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Author Topic:   Is there really such a thing as a beneficial mutation?
Hawks
Member (Idle past 6260 days)
Posts: 41
Joined: 08-20-2006


Message 5 of 223 (342880)
08-24-2006 12:06 AM
Reply to: Message 1 by Faith
08-23-2006 9:07 PM


So I have a hard time accepting that whatever produced the incredible coordinated functions and variations of living things has to resort to such trade-offs in dealing with disease, or explaining how so many genetic diseases keep occurring, if the ToE is correct, and evolution really is the amazing system that brought about all the amazing perfections that are obvious despite the errors.
If ToE is true and genetic variation is created (more or less) randomly, then we would expect to see “trade-offs” such as genetic diseases. Coupled with our knowledge of how genetic material is inherited, a total absense of negative mutations would actually be evidence AGAINST evolution.
Or, is it possible too that there is a kind of "mutation" that IS beneficial, that is in fact normal or natural or part of the normal way things reproduce, that is predictable?
Anything's possible. But if you want to show this scientifically, you will have to offer some positive evidence that this is actually the case - mere speculation is not enough.

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 Message 1 by Faith, posted 08-23-2006 9:07 PM Faith has not replied

  
Hawks
Member (Idle past 6260 days)
Posts: 41
Joined: 08-20-2006


Message 88 of 223 (343149)
08-24-2006 9:30 PM
Reply to: Message 80 by Faith
08-24-2006 7:47 PM


I think what is needed here is a more comprehensive idea of what is accepted as a beneficial mutation in humans, some discussion of the beneficial mutations of the sort Crashfrog brought up, the one that prevents cholesterolemia for instance.
The actual definition of a beneficial mutation has been given several times already. What would you actually constitute as evidence that any given mutation(s) has/have been beneficial? Would examples from the prokaryotic world suffice? Probably not as you seem to want to limit this discussion to humans - a severe constraint given how much research is being/has been conducted on organisms both prokaryotic and eukaryotic. Would comparison of genetic data from various species do it? Or is the only evidence you will accept that which at a quick glance is obvious and intuitively shows a positive effect?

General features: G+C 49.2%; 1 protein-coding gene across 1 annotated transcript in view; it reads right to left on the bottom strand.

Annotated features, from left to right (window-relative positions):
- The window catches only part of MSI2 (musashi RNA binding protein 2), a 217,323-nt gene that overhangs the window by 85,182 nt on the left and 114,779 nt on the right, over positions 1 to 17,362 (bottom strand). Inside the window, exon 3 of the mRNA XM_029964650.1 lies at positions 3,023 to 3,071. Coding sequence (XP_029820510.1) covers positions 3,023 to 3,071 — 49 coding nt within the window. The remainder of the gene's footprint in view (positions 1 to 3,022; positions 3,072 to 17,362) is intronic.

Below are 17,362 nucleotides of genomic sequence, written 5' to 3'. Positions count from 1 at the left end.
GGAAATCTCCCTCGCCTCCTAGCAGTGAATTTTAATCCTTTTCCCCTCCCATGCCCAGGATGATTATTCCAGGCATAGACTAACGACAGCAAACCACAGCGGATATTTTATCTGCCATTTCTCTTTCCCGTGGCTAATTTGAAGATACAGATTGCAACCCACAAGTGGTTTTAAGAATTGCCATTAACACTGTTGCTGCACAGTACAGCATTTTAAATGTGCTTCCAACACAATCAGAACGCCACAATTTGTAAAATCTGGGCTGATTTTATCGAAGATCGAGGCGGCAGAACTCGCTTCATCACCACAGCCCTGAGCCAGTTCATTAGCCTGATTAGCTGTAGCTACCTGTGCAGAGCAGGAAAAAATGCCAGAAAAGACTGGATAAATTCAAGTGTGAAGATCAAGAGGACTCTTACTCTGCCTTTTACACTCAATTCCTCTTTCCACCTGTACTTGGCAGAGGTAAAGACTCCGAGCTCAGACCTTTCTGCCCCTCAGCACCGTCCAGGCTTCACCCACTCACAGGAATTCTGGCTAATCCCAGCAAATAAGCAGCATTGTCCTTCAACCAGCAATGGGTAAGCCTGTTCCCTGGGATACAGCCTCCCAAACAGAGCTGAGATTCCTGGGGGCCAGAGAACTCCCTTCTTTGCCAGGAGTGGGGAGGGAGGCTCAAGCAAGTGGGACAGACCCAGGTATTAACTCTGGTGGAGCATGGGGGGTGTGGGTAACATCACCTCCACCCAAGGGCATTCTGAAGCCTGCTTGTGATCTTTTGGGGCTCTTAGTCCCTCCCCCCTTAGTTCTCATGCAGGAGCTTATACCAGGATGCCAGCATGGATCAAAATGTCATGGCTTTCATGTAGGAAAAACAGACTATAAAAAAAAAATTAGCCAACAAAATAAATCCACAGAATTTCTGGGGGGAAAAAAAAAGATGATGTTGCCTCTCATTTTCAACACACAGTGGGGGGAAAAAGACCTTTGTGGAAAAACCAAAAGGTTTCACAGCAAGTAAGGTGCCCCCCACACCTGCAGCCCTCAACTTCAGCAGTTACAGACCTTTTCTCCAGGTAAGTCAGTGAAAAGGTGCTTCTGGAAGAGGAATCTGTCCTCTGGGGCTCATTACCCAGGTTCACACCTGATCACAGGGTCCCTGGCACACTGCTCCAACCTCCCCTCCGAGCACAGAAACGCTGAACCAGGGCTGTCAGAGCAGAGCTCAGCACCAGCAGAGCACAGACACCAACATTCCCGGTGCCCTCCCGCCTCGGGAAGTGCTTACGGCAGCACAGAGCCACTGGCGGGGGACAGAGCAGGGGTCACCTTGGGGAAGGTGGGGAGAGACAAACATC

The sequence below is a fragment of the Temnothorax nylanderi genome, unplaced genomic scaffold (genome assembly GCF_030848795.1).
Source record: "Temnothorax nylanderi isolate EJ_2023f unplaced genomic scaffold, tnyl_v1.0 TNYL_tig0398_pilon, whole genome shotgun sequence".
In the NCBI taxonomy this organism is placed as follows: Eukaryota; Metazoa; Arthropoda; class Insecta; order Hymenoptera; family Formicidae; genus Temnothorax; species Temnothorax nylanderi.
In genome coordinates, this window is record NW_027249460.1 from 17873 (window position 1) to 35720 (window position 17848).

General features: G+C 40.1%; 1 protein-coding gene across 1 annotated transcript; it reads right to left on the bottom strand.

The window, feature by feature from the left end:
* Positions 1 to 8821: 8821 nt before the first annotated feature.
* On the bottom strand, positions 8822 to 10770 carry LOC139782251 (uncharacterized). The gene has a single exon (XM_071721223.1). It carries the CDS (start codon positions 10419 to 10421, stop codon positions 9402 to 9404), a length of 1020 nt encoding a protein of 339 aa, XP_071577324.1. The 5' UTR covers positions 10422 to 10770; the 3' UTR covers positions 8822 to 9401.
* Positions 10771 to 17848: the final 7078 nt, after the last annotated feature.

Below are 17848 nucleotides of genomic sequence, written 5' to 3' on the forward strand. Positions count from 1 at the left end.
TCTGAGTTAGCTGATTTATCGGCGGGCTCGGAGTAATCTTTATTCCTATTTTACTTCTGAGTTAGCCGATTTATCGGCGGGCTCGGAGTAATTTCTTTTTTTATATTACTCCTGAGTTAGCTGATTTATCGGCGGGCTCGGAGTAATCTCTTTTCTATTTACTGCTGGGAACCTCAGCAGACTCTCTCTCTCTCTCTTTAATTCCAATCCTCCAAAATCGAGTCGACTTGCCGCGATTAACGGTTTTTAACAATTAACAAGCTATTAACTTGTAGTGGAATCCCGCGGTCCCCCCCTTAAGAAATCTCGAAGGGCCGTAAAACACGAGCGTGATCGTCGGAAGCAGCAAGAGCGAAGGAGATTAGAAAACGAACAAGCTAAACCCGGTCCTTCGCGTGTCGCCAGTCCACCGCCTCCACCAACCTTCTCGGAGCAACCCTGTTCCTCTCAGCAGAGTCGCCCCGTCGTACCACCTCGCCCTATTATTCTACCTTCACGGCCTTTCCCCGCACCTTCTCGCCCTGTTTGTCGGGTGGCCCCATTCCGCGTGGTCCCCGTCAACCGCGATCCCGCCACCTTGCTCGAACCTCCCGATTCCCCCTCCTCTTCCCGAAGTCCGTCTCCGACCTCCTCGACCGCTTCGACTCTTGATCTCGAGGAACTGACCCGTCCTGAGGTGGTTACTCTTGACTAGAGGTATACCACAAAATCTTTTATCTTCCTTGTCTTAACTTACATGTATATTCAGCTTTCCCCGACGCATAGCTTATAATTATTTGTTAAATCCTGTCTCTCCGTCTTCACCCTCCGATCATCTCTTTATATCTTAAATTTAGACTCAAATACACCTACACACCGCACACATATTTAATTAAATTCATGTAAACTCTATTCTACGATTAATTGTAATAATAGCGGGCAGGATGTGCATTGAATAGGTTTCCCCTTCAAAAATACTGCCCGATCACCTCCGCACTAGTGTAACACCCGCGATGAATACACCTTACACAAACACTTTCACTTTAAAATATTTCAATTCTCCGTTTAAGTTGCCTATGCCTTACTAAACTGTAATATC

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 Message 80 by Faith, posted 08-24-2006 7:47 PM Faith has not replied

  
Hawks
Member (Idle past 6260 days)
Posts: 41
Joined: 08-20-2006


Message 195 of 223 (343504)
08-26-2006 3:49 AM
Reply to: Message 194 by Faith
08-26-2006 3:23 AM


Faith, given that this is a science forum, any evidence cited as evidence for beneficial mutations should by necessity be scientific evidence. Hence, (1) any definition for beneficial mutation must also by necessity be scientific and (2) any evidence presented would not have to be limited to direct observation, but can also include hypothesis/theories. Your rejection of evolution seems to stem from your rejection (or misunderstanding) of science. While there is no absolute reason why science should be the only way to examine the world, it is the one being dealt with here. Might I suggest that if you wish to pursue the topic of this thread using non-scientific definitions/standards of evidence that you start a new thread in another forum. Or alternatively, that you start one in the science forum questioning the validity of scientific knowledge as such.

This message is a reply to:
 Message 194 by Faith, posted 08-26-2006 3:23 AM Faith has not replied

  
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